How to break the cycle of your family’s past

He was called a bastard son.

It was outrageous really. His mother was just a young teen. The father was much older and there hadn’t been a marriage. The tongues wagged, clicking at the impropriety. And the angel story really was a stretch. The baby’s lineage wasn’t much better. It was filled with incredible scandal. Instead of a lush family tree, with lovely branches and perfect leaves, it was crooked.

Go back a few generations and you’d find murder, adultery, debauchery and prostitution. Liars and thieves populated the ranks. And while there were good, God-fearing people in his past, it seems that everyone wanted to focus on the faulty predecessors.

The fruit doesn’t fall far from the tree, they said. The kid probably wouldn’t amount to much.

He ended up dying with thieves.

Skeletons in my closet

He wasn’t the only one with black sheep in the family pasture.

I’ve been privy to some family history myself lately. With both my parents gone, I’ve been able to look in the dusty trunks, unfolding papers and memories. I’ve scanned hundreds of photos tucked in crumbling albums, trying to catch a glimmer of those that went before me. I’ve learned about my great aunt who was a fashion model, gracing the cover of magazines.  And then there was her sister, who had the distinction of being a tattoo lady in a circus. And don’t forget my grandmother, who danced in front of sailors for a living.

My grandfather died in a Veteran’s Hospital, his skin yellow with liver failure. You can guess the life he led. He still loved deep, despite his addiction.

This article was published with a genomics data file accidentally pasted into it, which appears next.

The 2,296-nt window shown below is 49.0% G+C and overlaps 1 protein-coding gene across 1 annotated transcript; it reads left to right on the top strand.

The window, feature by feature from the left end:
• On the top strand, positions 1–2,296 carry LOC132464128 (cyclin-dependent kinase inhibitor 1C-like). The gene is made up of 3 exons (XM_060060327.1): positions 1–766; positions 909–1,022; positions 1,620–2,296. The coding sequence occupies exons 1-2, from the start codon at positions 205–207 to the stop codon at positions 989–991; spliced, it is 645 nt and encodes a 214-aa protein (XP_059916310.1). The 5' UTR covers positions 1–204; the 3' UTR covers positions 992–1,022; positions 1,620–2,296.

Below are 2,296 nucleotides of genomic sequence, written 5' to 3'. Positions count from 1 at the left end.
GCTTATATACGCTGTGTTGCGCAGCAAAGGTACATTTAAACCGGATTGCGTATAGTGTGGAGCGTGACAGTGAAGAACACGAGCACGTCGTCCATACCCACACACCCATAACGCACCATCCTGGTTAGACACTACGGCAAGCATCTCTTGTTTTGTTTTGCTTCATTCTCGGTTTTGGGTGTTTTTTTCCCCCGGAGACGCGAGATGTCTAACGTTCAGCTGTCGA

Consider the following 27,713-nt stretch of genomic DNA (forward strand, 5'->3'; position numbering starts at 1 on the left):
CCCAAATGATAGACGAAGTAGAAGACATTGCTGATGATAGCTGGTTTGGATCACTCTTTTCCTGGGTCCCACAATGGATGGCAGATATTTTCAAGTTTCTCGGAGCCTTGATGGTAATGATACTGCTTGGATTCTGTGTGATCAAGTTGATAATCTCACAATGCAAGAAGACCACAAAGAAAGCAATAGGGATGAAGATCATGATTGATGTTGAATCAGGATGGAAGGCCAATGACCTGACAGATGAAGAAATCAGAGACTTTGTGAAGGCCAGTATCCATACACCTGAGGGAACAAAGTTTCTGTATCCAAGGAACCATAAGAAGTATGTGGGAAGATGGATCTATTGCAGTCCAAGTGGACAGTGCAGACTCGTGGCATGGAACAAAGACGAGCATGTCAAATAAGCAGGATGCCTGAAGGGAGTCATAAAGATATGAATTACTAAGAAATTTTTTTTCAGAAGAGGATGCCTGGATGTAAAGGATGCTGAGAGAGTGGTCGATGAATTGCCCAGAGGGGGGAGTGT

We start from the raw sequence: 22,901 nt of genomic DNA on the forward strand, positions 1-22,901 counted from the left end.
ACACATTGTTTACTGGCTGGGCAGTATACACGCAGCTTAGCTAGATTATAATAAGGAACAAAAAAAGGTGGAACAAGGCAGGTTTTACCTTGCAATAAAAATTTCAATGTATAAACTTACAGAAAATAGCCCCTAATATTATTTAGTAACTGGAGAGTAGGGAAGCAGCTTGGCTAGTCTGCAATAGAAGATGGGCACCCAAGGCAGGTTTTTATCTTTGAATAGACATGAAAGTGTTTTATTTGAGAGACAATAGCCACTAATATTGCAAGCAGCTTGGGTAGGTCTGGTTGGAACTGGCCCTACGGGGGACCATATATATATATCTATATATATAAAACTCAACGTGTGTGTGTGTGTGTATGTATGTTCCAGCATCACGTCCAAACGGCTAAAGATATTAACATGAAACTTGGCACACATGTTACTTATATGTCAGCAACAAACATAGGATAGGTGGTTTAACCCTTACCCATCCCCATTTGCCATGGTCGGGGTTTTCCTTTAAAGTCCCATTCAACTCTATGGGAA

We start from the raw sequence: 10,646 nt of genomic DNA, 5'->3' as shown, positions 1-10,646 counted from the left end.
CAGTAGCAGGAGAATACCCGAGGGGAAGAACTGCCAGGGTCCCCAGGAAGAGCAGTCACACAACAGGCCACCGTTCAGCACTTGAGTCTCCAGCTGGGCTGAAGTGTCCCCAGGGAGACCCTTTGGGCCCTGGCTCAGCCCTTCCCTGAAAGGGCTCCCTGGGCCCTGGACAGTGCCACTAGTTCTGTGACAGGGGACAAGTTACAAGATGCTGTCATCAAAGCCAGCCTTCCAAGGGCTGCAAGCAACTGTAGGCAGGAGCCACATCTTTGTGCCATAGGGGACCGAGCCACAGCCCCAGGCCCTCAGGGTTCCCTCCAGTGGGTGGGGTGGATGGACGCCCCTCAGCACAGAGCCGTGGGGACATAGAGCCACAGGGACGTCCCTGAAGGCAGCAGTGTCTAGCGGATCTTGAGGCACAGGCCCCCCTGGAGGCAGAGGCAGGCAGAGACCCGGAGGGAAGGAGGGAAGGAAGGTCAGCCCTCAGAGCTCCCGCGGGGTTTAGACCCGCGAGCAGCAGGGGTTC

My father had a secret marriage and child before he met my mother. I don’t know what happened to either of them. I never even knew they existed, a topic apparently whitewashed from our home.  My parents had their own marriage issues. I didn’t know any of that.

Despite my ugly past, I’m loved

At some point, both my parents found Jesus and tried to raise a family that would be different. They tried so hard to do the right thing. I’m so grateful they did.

This Jesus they found – the one I spoke about earlier with the terrible family history – inserted himself right into this human muck. He came from a pretty good place, and picked imperfection to live a life. That’s why he understands all of this.

There is real beauty in this adoption that I’m experiencing. God loves me as His son and took me in. I’m not the perfect little kid that everyone wishes were theirs. I’m the one with the dirty face, the ugly past and the future that doesn’t look so promising either.

Yet, He takes me as I am. I’m amazed.

Chain link, dependency
Photo by JJ Ying via Unsplash/CCLI

Break the chain in your family tree

It’s a reminder that my earthly bloodline doesn’t have to trump my heavenly destiny. There isn’t some sort of rut that I have to follow just because of my name, or my lineage

I knew a guy who drank heavily – and said it was because his dad did first. And we see it all the time. Another friend apparently beat his kids because he was beaten as a child.

And that goes for my kids too. They don’t have to mimic my bad ways either.

The family tree might just be able to produce some good fruit yet.

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